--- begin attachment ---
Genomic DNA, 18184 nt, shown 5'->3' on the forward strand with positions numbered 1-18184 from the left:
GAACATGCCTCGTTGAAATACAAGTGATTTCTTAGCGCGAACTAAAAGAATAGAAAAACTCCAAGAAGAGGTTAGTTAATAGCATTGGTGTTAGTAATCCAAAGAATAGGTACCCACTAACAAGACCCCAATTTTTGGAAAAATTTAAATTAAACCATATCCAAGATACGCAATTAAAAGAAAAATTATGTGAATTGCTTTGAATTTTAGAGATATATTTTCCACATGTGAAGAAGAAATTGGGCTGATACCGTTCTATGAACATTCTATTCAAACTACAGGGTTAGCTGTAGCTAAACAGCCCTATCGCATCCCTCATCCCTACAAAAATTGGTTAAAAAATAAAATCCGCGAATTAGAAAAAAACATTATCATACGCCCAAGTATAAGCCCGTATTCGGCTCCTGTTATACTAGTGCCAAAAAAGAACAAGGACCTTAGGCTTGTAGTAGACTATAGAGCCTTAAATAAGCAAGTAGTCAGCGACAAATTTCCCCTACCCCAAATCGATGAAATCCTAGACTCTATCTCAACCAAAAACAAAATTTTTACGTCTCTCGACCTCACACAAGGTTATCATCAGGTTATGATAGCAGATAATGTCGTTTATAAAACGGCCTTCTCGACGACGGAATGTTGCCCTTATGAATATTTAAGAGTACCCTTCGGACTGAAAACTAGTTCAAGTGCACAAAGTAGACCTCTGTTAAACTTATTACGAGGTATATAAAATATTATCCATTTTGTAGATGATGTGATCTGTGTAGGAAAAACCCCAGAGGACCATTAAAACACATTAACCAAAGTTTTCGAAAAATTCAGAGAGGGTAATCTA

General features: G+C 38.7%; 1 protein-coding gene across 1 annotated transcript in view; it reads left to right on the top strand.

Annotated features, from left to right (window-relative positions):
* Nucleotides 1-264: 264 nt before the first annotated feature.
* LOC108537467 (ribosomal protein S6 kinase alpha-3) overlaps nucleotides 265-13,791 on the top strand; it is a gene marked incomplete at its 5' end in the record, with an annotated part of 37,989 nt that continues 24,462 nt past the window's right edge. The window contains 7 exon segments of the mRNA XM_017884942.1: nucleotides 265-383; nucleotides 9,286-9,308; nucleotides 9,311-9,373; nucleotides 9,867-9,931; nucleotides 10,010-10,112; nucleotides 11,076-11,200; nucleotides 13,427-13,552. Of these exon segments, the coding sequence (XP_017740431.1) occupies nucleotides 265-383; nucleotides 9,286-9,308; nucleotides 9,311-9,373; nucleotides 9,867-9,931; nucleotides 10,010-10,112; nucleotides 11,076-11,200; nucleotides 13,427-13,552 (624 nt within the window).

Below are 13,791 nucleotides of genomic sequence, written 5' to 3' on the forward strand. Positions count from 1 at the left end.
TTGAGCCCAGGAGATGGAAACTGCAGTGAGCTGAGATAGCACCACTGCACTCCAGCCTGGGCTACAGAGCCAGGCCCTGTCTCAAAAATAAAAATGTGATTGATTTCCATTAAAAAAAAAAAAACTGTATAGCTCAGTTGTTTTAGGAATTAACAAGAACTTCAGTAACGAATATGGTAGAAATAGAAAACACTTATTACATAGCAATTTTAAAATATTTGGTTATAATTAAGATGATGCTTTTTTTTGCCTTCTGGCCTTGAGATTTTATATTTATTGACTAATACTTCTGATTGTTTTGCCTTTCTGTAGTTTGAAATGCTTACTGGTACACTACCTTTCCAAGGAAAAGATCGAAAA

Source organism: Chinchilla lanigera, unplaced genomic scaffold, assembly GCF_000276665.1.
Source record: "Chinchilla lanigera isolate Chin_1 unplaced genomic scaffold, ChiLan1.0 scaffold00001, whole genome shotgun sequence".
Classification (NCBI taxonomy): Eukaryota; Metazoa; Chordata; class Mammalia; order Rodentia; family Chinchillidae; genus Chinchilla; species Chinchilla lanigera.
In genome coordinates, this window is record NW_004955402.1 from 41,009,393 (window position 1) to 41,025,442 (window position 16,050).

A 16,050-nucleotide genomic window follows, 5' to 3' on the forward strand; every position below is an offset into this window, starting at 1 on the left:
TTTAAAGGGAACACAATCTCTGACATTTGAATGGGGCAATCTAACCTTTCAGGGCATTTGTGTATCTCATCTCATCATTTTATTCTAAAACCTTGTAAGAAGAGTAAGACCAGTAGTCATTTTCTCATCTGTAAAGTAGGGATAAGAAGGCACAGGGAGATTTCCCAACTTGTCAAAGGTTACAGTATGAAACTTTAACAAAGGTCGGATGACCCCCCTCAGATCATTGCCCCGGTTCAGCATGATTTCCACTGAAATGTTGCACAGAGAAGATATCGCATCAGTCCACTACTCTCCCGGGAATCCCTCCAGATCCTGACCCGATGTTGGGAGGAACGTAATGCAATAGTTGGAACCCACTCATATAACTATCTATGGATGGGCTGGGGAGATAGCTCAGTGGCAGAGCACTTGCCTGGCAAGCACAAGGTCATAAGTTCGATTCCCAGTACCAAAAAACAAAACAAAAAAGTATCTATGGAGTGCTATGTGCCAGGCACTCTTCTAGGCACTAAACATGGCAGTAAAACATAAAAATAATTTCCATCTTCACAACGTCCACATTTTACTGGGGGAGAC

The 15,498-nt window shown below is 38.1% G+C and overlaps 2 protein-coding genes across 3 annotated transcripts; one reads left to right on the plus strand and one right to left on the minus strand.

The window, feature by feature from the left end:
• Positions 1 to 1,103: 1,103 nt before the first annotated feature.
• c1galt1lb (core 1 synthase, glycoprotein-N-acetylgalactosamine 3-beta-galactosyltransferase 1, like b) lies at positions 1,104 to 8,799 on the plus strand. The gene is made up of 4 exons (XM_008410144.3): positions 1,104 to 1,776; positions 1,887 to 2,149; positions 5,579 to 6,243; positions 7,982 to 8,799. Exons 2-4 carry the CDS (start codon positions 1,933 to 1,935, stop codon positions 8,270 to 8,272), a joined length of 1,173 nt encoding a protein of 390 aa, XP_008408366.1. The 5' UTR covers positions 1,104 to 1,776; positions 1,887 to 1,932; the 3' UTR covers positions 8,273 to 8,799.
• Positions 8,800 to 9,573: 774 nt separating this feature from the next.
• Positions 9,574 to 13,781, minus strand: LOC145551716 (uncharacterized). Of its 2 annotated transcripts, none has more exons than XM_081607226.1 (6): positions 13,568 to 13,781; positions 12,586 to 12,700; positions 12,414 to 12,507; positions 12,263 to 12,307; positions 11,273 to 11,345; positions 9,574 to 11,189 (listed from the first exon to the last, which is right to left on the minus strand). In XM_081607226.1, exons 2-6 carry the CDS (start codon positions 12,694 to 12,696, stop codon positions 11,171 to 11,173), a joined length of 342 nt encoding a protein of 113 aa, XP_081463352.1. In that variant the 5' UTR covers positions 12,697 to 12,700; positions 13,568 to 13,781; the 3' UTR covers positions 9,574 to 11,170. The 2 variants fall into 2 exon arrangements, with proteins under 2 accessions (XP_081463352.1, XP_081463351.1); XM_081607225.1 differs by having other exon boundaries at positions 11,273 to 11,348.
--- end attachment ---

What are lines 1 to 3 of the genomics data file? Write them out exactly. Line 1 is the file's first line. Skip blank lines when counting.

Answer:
Genomic DNA, 18184 nt, shown 5'->3' on the forward strand with positions numbered 1-18184 from the left:
GAACATGCCTCGTTGAAATACAAGTGATTTCTTAGCGCGAACTAAAAGAATAGAAAAACTCCAAGAAGAGGTTAGTTAATAGCATTGGTGTTAGTAATCCAAAGAATAGGTACCCACTAACAAGACCCCAATTTTTGGAAAAATTTAAATTAAACCATATCCAAGATACGCAATTAAAAGAAAAATTATGTGAATTGCTTTGAATTTTAGAGATATATTTTCCACATGTGAAGAAGAAATTGGGCTGATACCGTTCTATGAACATTCTATTCAAACTACAGGGTTAGCTGTAGCTAAACAGCCCTATCGCATCCCTCATCCCTACAAAAATTGGTTAAAAAATAAAATCCGCGAATTAGAAAAAAACATTATCATACGCCCAAGTATAAGCCCGTATTCGGCTCCTGTTATACTAGTGCCAAAAAAGAACAAGGACCTTAGGCTTGTAGTAGACTATAGAGCCTTAAATAAGCAAGTAGTCAGCGACAAATTTCCCCTACCCCAAATCGATGAAATCCTAGACTCTATCTCAACCAAAAACAAAATTTTTACGTCTCTCGACCTCACACAAGGTTATCATCAGGTTATGATAGCAGATAATGTCGTTTATAAAACGGCCTTCTCGACGACGGAATGTTGCCCTTATGAATATTTAAGAGTACCCTTCGGACTGAAAACTAGTTCAAGTGCACAAAGTAGACCTCTGTTAAACTTATTACGAGGTATATAAAATATTATCCATTTTGTAGATGATGTGATCTGTGTAGGAAAAACCCCAGAGGACCATTAAAACACATTAACCAAAGTTTTCGAAAAATTCAGAGAGGGTAATCTA

General features: G+C 38.7%; 1 protein-coding gene across 1 annotated transcript in view; it reads left to right on the top strand.